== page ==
‘Retired Air Force Reservist finds inspiration through loss’ addendum


Angela Alexander was a member of the 56th Aerial Port Squadron, March Air Reserve Base and on annual tour in Japan when she was notified that her family had been in a severe car crash. She was told her husband, Suri and two daughters, Angela and Angelina were injured, yet okay, but her two young sons, Murice and Roger did not survive.

Inexplicably, Alexander was able to find immediate peace with what had happened. The peace she felt was further solidified as she recalled two letters her oldest son Murice had written shortly before his death. She felt the letters were Murice’s way of comforting her and letting her know he was okay, she said.

A week later, Alexander realized she needed something from youngest son Roger to verify that he too, was okay. As soon as she thought about it, a voice inside her told her to search. She searched her home for hours without finding anything and decided to take her two daughters to their open house for some normalcy.

It was at the open house where Alexander discovered artwork Roger created for open house and without a doubt she knew he was okay too and that her two sons, “were joyfully jamming with Jesus,” Alexander said.

The deaths of her sons and the miracle of the letters left behind became a book, a ministry and a documentary about seeking out the miracles in life. During the time Alexander was writing her book she stopped being a full time foster parent and opted for emergency respite care, which is short term care, often times with short notice.

Three years after the car crash, Alexander received a phone call from Child Protective Services asking if she could take in a young child because of an emergency.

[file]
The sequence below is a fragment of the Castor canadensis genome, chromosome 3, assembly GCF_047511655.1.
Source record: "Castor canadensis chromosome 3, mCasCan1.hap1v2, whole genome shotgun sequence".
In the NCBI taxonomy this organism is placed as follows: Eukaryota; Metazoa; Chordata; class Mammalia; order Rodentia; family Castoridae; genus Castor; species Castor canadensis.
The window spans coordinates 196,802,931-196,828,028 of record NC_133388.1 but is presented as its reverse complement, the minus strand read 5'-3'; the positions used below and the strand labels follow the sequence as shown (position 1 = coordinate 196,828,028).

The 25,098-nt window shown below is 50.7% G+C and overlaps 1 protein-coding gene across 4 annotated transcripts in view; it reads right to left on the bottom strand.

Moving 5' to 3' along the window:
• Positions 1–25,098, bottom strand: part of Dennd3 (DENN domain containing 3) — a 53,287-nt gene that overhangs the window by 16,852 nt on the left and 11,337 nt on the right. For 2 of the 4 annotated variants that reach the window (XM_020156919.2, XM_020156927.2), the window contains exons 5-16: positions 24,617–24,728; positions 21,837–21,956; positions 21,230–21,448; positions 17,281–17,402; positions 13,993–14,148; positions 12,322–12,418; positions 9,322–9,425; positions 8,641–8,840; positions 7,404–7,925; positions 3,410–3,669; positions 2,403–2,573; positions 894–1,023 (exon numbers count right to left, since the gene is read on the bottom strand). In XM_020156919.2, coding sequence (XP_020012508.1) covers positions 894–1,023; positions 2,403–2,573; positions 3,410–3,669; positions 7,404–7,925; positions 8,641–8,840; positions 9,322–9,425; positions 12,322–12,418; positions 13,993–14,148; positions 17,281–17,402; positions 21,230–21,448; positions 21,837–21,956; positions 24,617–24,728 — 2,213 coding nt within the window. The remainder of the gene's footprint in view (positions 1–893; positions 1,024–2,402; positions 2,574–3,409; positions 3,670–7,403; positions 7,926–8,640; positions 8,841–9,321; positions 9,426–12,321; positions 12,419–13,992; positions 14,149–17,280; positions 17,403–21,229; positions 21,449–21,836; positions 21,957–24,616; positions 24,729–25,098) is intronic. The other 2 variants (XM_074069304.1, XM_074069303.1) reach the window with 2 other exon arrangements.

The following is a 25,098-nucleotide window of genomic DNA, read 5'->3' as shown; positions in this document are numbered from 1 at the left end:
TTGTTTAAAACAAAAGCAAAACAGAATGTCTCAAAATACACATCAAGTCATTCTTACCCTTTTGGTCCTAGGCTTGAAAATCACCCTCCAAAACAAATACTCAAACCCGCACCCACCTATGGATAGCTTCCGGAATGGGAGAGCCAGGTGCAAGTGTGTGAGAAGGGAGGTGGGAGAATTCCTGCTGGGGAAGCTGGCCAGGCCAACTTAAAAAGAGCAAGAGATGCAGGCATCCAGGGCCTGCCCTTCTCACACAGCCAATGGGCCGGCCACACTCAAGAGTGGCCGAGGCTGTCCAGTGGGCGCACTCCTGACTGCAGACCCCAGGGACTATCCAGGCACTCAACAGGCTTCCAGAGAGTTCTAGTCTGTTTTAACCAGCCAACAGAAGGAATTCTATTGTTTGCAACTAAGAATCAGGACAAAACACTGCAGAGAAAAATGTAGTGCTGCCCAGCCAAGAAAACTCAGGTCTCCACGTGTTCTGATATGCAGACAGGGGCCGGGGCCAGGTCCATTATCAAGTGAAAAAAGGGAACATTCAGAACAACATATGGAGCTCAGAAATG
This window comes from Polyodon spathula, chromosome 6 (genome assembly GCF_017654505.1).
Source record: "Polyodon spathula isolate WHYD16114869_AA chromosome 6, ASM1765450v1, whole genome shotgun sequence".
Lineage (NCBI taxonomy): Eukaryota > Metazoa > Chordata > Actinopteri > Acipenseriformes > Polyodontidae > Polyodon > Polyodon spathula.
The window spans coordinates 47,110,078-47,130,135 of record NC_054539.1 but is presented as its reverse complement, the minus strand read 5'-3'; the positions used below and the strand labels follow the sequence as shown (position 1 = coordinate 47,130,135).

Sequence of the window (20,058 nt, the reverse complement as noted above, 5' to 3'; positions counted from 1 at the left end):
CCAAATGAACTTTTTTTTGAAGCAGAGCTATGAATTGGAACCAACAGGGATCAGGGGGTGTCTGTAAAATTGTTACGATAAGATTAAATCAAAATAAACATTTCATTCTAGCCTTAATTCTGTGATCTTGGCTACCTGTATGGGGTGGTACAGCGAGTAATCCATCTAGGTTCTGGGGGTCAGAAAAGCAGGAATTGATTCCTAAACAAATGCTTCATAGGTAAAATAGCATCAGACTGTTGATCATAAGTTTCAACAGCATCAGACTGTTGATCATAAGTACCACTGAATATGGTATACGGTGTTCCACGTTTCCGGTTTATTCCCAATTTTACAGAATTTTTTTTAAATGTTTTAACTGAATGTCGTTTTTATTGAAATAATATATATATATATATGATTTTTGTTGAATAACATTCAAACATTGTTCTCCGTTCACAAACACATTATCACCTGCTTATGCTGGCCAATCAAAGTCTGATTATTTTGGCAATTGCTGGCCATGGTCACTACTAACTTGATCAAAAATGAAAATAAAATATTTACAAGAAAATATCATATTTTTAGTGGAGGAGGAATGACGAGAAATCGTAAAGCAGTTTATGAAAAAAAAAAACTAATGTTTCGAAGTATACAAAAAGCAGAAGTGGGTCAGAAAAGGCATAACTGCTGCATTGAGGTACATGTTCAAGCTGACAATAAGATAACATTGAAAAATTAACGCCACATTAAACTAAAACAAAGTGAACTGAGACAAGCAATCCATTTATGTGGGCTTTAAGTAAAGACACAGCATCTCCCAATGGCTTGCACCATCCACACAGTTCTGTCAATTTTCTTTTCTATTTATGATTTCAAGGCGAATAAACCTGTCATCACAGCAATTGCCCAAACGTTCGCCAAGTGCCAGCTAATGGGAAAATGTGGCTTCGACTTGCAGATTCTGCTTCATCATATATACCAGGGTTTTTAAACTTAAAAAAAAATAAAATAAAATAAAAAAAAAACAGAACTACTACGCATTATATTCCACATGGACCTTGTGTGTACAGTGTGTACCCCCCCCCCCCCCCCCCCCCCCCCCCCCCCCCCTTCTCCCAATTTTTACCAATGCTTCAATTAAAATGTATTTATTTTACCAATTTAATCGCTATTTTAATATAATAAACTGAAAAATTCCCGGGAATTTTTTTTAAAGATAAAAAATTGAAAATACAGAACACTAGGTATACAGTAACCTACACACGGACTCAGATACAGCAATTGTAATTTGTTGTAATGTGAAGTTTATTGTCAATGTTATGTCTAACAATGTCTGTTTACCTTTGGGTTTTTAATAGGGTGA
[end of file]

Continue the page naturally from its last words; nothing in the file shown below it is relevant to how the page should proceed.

Alexander was very busy with her ministry and hesitant to accept, she said. Her hesitance turned to “no, no, no,” when she found out the child was only 14 months old.

Because of her hectic schedule she insisted she could not take in a child that young. But after the case worker pleaded and promised the child would only be there two days, Alexander did what she had done so many times in the past and surrendered. She said she’d take the child in, for two days.

“Then the lady (CPS case worker) said, ‘Great! I’ll bring Angela over tomorrow!’ and I said, ‘Excuse me? Angela?’” Alexander said. The case worker replied back asking if she had forgotten to mention the little girl’s name was Angela.

Fourteen-month-old Angela was placed in Alexander’s home on the third anniversary of her sons’ deaths and the very next day she and her husband, Suri, began the adoption paperwork.

In 2014, Alexander and Suri celebrated their 30th wedding anniversary, her oldest daughter Angela has graduated from Wesley College, Angelina has a family of her own and youngest daughter Angela is 13 years old now and taller than her mother.

“So now I’m still waiting on a movie and we truly believe the exposure from the Cayman Islands International Film Festival will lead to it,” Alexander said. “I’m so glad the world is going to know even on my darkest day God is good, all the time.”